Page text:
Saturday, May 26, 2007

RedHill Expressways bill over half a billion

Thanks momma for the heads up on this one:

Expressways bill over half a billion
The bill for the Red Hill Valley Expressway and the Lincoln Alexander Parkway has hit $549 million according to figures released this week by the provincial government. Slightly more than half is being paid for by Queen’s Park.
In a letter going before city council tonight, Minister of Transportation Donna Cansfield says the province has spent nearly $300 million on the two expressways and associated interchanges. That includes $80 million for the Linc and $107 million for the valley road that was previously given to the city and included in the official city budget of $439 million for the two roads.
Cansfield, however, also provides figures for the provincial spending at the QEW, including an interchange for the valley expressway, reconstruction of the Burlington Street interchange required to accommodate the expressway, and installation of collector lanes and other QEW modifications.
“The cost to the ministry is about $110 million”, says Cansfield’s letter. “Therefore the total ministry contribution amounts to over $296 million.”
That puts the total price tag for the 8 km north-south road at $357 million or more than $32 million per kilometre. The 12 km Linc cost, including the interchange with the 403, is pegged at $192 million – about $16 million a kilometre.
Cansfield’s letter responds to a January council demand for more provincial dollars for the expressways. Stoney Creek councillor Brad Clark put forward the motion, citing a 75-80% provincial contribution to a Mississauga road project as evidence that Hamilton had been short-changed by the province on Red Hill.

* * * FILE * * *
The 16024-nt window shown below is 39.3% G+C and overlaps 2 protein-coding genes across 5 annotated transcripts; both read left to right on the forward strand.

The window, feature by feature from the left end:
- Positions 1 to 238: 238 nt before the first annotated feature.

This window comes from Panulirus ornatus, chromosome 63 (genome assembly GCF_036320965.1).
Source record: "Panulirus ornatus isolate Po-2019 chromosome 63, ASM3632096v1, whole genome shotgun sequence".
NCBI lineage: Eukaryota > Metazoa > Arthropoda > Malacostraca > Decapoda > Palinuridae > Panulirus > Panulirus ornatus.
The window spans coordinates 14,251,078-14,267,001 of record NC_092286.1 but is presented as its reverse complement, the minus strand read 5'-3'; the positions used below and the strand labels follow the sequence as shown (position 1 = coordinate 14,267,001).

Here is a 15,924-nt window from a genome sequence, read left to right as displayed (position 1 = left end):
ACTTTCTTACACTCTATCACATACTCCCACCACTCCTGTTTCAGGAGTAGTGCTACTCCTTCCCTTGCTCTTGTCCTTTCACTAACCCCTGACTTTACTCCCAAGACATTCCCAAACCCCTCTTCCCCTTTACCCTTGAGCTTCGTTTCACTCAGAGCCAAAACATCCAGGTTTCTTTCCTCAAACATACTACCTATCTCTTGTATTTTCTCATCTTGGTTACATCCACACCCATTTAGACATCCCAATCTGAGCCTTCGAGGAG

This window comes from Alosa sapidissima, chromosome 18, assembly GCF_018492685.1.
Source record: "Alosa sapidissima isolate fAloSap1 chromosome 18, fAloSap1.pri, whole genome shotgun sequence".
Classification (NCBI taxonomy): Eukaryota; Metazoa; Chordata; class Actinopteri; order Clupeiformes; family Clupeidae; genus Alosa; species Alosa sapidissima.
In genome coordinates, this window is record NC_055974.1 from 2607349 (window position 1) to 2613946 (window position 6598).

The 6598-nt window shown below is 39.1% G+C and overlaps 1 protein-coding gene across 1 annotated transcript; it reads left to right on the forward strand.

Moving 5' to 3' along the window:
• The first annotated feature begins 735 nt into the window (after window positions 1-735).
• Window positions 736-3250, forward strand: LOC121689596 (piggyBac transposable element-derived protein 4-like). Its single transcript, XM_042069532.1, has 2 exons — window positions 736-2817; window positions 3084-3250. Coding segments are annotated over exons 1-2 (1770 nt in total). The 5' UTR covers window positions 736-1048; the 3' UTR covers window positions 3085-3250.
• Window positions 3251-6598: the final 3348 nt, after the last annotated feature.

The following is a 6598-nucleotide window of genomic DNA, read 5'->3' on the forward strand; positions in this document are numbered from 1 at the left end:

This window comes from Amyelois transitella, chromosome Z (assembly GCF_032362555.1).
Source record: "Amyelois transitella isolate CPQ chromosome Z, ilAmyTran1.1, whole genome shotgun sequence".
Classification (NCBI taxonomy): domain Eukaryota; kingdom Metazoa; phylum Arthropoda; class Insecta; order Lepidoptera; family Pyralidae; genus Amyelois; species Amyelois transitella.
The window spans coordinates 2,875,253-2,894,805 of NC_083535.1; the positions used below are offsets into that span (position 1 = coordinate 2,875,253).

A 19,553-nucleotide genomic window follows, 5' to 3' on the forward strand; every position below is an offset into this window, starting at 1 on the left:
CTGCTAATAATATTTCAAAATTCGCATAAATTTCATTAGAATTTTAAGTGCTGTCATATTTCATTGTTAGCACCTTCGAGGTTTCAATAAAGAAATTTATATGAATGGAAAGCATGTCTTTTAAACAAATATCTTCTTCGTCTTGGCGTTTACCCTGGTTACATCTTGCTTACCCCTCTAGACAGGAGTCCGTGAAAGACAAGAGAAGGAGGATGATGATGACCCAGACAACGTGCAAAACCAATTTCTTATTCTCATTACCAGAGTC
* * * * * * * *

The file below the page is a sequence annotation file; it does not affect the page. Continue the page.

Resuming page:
Bob Bratina had suggested the lower subsidy for Hamilton’s expressways was likely because they are a city not a provincial project. Cansfield appears to agree, arguing that provincial funding is “determined on a case-by-case basis” and referring specifically to the Mississauga example.
“The City of Mississauga examples you refer to are provincial transportation projects,” she writes. “The municipality contributed a small portion to accelerate or fund improvements above and beyond those being proposed by the ministry, such as adding a lane on the municipal road or bridge crossing the highway. The province did not contribute to the cost of the project’s municipal component.”
The high cost of building the expressways – which doesn’t include the operational or life-cycle costs of the projects – has been repeatedly cited by city finance staff as a key reason for Hamilton’s high debt levels and restricted capital spending options.
For example, city treasurer Joe Rinaldo has argued that building a new city hall is unaffordable because of the city’s debt load, even though it would be more cost effective in the long run than repairing the existing building.

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